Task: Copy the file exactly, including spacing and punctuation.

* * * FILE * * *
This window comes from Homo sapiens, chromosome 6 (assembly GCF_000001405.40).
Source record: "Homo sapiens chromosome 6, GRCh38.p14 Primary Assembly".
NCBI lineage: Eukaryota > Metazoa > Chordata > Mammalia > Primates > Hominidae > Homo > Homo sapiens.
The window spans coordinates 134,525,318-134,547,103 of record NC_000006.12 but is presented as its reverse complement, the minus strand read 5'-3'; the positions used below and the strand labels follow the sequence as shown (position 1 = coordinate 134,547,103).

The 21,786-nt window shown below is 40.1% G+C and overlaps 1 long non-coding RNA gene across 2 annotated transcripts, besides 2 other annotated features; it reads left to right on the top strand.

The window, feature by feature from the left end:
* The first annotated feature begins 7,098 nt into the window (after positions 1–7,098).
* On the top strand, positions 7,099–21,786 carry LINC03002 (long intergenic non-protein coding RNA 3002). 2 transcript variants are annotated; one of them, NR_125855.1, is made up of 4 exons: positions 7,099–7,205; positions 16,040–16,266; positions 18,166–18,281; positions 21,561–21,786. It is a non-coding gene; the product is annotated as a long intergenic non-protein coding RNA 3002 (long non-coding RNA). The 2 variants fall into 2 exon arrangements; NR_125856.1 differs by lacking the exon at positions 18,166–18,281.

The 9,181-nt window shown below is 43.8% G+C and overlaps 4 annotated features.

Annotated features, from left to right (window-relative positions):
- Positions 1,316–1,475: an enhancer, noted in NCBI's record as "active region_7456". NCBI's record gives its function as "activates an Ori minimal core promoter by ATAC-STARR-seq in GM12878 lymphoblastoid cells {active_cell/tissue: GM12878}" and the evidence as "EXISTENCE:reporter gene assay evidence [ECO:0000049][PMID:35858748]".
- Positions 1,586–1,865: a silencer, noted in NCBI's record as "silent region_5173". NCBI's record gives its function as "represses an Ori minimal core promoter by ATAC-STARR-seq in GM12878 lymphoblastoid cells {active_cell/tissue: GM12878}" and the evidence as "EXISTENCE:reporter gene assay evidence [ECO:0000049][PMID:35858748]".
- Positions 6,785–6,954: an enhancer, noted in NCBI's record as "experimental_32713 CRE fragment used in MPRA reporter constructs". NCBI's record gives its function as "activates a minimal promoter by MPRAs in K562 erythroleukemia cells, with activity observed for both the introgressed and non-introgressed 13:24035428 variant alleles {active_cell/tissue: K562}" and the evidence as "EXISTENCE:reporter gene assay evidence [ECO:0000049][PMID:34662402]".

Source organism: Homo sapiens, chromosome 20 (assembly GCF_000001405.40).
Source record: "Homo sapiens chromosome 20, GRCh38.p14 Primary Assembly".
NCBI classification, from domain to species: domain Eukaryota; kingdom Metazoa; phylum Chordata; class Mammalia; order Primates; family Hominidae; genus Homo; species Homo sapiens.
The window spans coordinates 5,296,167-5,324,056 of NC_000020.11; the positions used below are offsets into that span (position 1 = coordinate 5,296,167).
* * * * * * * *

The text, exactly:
This window comes from Homo sapiens, chromosome 6 (assembly GCF_000001405.40).
Source record: "Homo sapiens chromosome 6, GRCh38.p14 Primary Assembly".
NCBI lineage: Eukaryota > Metazoa > Chordata > Mammalia > Primates > Hominidae > Homo > Homo sapiens.
The window spans coordinates 134,525,318-134,547,103 of record NC_000006.12 but is presented as its reverse complement, the minus strand read 5'-3'; the positions used below and the strand labels follow the sequence as shown (position 1 = coordinate 134,547,103).

The 21,786-nt window shown below is 40.1% G+C and overlaps 1 long non-coding RNA gene across 2 annotated transcripts, besides 2 other annotated features; it reads left to right on the top strand.

The window, feature by feature from the left end:
* The first annotated feature begins 7,098 nt into the window (after positions 1–7,098).
* On the top strand, positions 7,099–21,786 carry LINC03002 (long intergenic non-protein coding RNA 3002). 2 transcript variants are annotated; one of them, NR_125855.1, is made up of 4 exons: positions 7,099–7,205; positions 16,040–16,266; positions 18,166–18,281; positions 21,561–21,786. It is a non-coding gene; the product is annotated as a long intergenic non-protein coding RNA 3002 (long non-coding RNA). The 2 variants fall into 2 exon arrangements; NR_125856.1 differs by lacking the exon at positions 18,166–18,281.

The 9,181-nt window shown below is 43.8% G+C and overlaps 4 annotated features.

Annotated features, from left to right (window-relative positions):
- Positions 1,316–1,475: an enhancer, noted in NCBI's record as "active region_7456". NCBI's record gives its function as "activates an Ori minimal core promoter by ATAC-STARR-seq in GM12878 lymphoblastoid cells {active_cell/tissue: GM12878}" and the evidence as "EXISTENCE:reporter gene assay evidence [ECO:0000049][PMID:35858748]".
- Positions 1,586–1,865: a silencer, noted in NCBI's record as "silent region_5173". NCBI's record gives its function as "represses an Ori minimal core promoter by ATAC-STARR-seq in GM12878 lymphoblastoid cells {active_cell/tissue: GM12878}" and the evidence as "EXISTENCE:reporter gene assay evidence [ECO:0000049][PMID:35858748]".
- Positions 6,785–6,954: an enhancer, noted in NCBI's record as "experimental_32713 CRE fragment used in MPRA reporter constructs". NCBI's record gives its function as "activates a minimal promoter by MPRAs in K562 erythroleukemia cells, with activity observed for both the introgressed and non-introgressed 13:24035428 variant alleles {active_cell/tissue: K562}" and the evidence as "EXISTENCE:reporter gene assay evidence [ECO:0000049][PMID:34662402]".

Source organism: Homo sapiens, chromosome 20 (assembly GCF_000001405.40).
Source record: "Homo sapiens chromosome 20, GRCh38.p14 Primary Assembly".
NCBI classification, from domain to species: domain Eukaryota; kingdom Metazoa; phylum Chordata; class Mammalia; order Primates; family Hominidae; genus Homo; species Homo sapiens.
The window spans coordinates 5,296,167-5,324,056 of NC_000020.11; the positions used below are offsets into that span (position 1 = coordinate 5,296,167).